2016 Statistics: 130 G, .273/.332/.410, 12 HR, 83 RBI
2016 Level/Roster Status: High-A/Double-A/Non-40
In a division like the AL East, it is easy to be envious of other teams with elite third basemen like Josh Donaldson and Manny Machado. Since 2013 first round pick Eric Jagielo was traded to the Reds, Miguel Andujar appears to be the most viable in-house long-term option for the Yankees at the hot corner.
Andujar signed out of the Dominican Republic in 2011 for $700,000. Keep in mind, he was 16 at the time. So while a signing bonus of that magnitude might not seem like much compared to domestic players selected in first round of the MLB Draft, the Yankees clearly thought highly of the third baseman.
The 21-year old started the season in High-A Tampa for the second straight year, after struggling in the Florida State League in 2015. Offensively, he did everything the Yankees could want him to do. In 58 games, he had a .283/.343/.474 slash line, in a year where he was still almost two years younger than the average FSL player. Perhaps even more impressive was the fact that he only struck out 12% of the time, a promising stat when combined with his increased power.
A solid isolated power of .191 along with a low strikeout rate is a sabermetrician’s dream for a young minor league prospect. However, Andujar went on to struggle at Double-A Trenton. In 72 games, he put up a .266/.323/.358 slash line with only two home runs. His power disappeared, but he maintained his ability to make contact, with a 13.2% strikeout rate.
Another downside to his 2016 campaign is that he did not steal bases as effectively as before. In 2015, he had 12 steals in 13 chances, compared to three swiped bags and four times caught stealing this year. Although, this could easily be attributed to Andujar bulking up in the offseason, which would also help explain his increased power numbers at High-A.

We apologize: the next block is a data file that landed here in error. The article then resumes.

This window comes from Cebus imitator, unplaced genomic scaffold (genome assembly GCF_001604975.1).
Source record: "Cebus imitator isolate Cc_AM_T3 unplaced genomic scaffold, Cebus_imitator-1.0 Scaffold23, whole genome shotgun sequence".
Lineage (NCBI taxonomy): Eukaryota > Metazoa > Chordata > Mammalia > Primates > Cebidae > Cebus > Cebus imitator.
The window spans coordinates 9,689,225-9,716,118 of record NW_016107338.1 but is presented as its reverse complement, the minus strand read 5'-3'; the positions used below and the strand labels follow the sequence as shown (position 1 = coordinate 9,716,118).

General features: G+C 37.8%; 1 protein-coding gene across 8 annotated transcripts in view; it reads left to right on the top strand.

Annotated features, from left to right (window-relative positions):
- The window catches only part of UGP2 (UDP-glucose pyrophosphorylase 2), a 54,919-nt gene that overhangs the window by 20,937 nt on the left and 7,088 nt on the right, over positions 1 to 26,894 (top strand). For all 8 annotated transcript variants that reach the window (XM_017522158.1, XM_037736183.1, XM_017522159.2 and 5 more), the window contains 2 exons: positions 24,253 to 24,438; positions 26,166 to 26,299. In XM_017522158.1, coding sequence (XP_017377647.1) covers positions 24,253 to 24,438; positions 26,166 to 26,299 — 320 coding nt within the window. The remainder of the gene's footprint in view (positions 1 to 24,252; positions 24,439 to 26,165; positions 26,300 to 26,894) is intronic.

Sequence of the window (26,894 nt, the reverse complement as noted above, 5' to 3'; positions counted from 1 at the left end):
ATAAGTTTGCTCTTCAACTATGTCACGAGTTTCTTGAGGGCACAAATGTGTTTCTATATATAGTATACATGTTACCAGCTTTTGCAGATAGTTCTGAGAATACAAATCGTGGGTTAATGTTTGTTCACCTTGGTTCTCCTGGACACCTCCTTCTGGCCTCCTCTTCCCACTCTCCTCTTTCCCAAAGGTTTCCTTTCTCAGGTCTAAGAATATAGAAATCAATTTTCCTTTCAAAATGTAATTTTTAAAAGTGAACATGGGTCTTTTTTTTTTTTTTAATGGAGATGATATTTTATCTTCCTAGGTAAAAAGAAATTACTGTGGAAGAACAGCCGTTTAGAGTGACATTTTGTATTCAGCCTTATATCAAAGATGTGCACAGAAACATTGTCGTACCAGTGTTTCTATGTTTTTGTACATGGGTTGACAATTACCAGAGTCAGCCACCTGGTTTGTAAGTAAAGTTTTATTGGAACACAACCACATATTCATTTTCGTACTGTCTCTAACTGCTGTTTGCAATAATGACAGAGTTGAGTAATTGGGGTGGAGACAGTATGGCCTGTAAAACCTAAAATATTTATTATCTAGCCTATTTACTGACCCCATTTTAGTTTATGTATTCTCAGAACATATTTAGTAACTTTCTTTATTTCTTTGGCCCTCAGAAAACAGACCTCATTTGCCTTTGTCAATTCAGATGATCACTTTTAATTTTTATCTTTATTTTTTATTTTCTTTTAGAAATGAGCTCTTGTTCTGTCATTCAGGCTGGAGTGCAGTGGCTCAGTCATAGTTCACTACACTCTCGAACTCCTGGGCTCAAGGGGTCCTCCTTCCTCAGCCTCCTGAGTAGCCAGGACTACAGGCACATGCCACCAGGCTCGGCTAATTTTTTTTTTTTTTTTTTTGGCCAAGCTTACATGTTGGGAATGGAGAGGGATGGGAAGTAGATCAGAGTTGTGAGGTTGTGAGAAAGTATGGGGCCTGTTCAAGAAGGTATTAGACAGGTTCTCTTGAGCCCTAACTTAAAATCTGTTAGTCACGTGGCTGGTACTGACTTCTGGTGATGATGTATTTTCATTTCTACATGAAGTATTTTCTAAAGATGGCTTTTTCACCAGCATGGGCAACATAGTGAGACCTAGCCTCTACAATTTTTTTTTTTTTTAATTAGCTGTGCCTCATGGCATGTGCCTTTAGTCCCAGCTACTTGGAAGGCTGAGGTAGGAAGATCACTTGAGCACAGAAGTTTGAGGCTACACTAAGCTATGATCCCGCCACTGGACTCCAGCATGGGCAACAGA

The next step for Andujar will be to consistently bring out his raw power in games at the Double-A level. At just 21 years old, he will be one of the younger players on the roster, so he has plenty of time to figure things out. Having 319 plate appearances in the Eastern League before turning 22 provides valuable experience for any prospect, so it will be interesting to see how he moves forward in 2017.
Chase Headley currently has two years left on his deal, which means Miguel Andujar’s rise to the big leagues could easily coincide with the end of Headley’s contract. A certain Maryland-based, A-Rod idolizing third baseman is also set to be a free agent after the 2018 season, but that doesn’t mean Miguel Andujar is undeserving of the increasing hype he is getting. Hopefully, he can build on his proven track record of adjusting to higher levels of pitching with time.
Data is courtesy of FanGraphs and Baseball Reference.